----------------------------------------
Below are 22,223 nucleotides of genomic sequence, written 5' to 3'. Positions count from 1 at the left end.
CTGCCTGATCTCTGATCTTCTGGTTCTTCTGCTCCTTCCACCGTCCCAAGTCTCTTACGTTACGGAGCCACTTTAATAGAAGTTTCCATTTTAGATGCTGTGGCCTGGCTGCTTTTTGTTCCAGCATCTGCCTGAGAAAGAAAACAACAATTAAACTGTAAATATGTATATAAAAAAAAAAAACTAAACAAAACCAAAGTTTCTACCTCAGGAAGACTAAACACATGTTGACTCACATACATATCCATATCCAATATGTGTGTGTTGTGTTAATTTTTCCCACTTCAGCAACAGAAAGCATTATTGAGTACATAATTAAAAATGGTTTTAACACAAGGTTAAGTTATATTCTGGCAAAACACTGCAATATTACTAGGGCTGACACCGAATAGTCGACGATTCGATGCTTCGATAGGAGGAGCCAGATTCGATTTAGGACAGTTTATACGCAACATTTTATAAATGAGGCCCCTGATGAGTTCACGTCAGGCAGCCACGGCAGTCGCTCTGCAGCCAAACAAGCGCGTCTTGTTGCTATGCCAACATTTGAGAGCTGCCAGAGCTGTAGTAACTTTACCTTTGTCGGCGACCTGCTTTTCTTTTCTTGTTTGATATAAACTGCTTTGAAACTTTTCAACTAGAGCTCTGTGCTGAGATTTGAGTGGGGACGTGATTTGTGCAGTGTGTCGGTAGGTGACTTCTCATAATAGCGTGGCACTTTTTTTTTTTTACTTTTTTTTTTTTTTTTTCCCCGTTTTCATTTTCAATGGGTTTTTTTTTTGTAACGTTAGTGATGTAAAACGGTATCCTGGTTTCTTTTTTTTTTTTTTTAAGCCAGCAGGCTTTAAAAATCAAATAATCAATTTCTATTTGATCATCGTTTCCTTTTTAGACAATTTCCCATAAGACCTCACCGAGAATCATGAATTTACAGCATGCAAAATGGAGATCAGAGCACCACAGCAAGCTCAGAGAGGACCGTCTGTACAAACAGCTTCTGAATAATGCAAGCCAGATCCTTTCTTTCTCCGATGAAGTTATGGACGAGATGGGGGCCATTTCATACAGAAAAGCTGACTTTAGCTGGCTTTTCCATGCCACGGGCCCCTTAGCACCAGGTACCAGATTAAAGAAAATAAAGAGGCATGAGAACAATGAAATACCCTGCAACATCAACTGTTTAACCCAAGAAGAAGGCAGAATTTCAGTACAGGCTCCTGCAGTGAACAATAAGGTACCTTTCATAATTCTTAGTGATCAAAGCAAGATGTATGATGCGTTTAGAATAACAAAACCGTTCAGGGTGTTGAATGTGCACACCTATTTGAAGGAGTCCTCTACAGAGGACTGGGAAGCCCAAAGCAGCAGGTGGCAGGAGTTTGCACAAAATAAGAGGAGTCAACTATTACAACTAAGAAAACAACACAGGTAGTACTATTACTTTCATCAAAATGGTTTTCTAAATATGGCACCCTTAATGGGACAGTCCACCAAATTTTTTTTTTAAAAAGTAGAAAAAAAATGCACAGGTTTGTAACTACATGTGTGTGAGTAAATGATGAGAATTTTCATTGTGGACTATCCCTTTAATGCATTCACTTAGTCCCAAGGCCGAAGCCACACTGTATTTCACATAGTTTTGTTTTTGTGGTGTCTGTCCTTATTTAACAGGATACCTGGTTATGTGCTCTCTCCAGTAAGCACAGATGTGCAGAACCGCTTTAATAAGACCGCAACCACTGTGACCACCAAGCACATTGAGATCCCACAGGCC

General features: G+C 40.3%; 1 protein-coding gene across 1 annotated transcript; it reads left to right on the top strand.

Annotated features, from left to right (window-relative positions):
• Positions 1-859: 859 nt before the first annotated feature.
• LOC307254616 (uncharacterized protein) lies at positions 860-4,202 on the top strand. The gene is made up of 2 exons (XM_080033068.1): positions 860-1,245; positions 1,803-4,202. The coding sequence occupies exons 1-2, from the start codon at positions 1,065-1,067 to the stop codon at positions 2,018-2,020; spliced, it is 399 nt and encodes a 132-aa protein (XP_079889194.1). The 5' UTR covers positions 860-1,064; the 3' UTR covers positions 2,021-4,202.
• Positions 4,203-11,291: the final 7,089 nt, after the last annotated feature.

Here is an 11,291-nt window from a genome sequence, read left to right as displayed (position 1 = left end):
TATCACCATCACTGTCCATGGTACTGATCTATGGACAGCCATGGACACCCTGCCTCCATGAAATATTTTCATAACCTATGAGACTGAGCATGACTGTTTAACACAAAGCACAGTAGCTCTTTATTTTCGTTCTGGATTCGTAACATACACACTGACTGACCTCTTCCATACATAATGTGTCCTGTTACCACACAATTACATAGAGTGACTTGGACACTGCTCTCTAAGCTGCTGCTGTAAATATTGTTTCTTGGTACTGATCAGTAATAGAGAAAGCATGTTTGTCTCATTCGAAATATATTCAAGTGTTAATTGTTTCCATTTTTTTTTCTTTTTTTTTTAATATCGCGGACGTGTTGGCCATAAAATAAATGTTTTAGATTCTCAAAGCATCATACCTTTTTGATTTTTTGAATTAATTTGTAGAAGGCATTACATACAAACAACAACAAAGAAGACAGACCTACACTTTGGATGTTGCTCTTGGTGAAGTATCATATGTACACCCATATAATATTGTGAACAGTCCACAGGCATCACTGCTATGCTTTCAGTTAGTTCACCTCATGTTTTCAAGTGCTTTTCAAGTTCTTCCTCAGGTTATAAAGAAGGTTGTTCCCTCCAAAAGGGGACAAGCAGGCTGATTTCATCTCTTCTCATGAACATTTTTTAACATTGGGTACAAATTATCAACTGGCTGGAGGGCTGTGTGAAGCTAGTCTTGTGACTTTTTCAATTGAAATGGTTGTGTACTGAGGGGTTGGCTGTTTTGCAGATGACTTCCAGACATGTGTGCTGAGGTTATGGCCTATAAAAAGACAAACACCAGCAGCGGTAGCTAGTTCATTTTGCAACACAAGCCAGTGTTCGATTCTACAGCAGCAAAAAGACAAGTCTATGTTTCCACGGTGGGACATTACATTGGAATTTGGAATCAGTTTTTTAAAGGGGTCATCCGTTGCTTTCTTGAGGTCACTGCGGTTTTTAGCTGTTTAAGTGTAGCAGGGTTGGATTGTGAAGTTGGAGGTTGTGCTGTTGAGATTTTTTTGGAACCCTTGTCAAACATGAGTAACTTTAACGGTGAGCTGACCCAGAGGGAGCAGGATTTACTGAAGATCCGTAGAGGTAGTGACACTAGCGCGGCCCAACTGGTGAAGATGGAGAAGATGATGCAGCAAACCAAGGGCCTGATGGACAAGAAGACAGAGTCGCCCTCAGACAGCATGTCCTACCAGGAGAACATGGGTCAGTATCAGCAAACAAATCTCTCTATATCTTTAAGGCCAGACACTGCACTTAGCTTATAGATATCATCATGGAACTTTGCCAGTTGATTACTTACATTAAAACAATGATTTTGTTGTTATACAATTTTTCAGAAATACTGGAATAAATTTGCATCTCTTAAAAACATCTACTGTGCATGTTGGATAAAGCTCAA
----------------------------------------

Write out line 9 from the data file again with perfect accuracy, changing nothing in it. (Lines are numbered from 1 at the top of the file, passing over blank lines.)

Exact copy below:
TATCACCATCACTGTCCATGGTACTGATCTATGGACAGCCATGGACACCCTGCCTCCATGAAATATTTTCATAACCTATGAGACTGAGCATGACTGTTTAACACAAAGCACAGTAGCTCTTTATTTTCGTTCTGGATTCGTAACATACACACTGACTGACCTCTTCCATACATAATGTGTCCTGTTACCACACAATTACATAGAGTGACTTGGACACTGCTCTCTAAGCTGCTGCTGTAAATATTGTTTCTTGGTACTGATCAGTAATAGAGAAAGCATGTTTGTCTCATTCGAAATATATTCAAGTGTTAATTGTTTCCATTTTTTTTTCTTTTTTTTTTAATATCGCGGACGTGTTGGCCATAAAATAAATGTTTTAGATTCTCAAAGCATCATACCTTTTTGATTTTTTGAATTAATTTGTAGAAGGCATTACATACAAACAACAACAAAGAAGACAGACCTACACTTTGGATGTTGCTCTTGGTGAAGTATCATATGTACACCCATATAATATTGTGAACAGTCCACAGGCATCACTGCTATGCTTTCAGTTAGTTCACCTCATGTTTTCAAGTGCTTTTCAAGTTCTTCCTCAGGTTATAAAGAAGGTTGTTCCCTCCAAAAGGGGACAAGCAGGCTGATTTCATCTCTTCTCATGAACATTTTTTAACATTGGGTACAAATTATCAACTGGCTGGAGGGCTGTGTGAAGCTAGTCTTGTGACTTTTTCAATTGAAATGGTTGTGTACTGAGGGGTTGGCTGTTTTGCAGATGACTTCCAGACATGTGTGCTGAGGTTATGGCCTATAAAAAGACAAACACCAGCAGCGGTAGCTAGTTCATTTTGCAACACAAGCCAGTGTTCGATTCTACAGCAGCAAAAAGACAAGTCTATGTTTCCACGGTGGGACATTACATTGGAATTTGGAATCAGTTTTTTAAAGGGGTCATCCGTTGCTTTCTTGAGGTCACTGCGGTTTTTAGCTGTTTAAGTGTAGCAGGGTTGGATTGTGAAGTTGGAGGTTGTGCTGTTGAGATTTTTTTGGAACCCTTGTCAAACATGAGTAACTTTAACGGTGAGCTGACCCAGAGGGAGCAGGATTTACTGAAGATCCGTAGAGGTAGTGACACTAGCGCGGCCCAACTGGTGAAGATGGAGAAGATGATGCAGCAAACCAAGGGCCTGATGGACAAGAAGACAGAGTCGCCCTCAGACAGCATGTCCTACCAGGAGAACATGGGTCAGTATCAGCAAACAAATCTCTCTATATCTTTAAGGCCAGACACTGCACTTAGCTTATAGATATCATCATGGAACTTTGCCAGTTGATTACTTACATTAAAACAATGATTTTGTTGTTATACAATTTTTCAGAAATACTGGAATAAATTTGCATCTCTTAAAAACATCTACTGTGCATGTTGGATAAAGCTCAA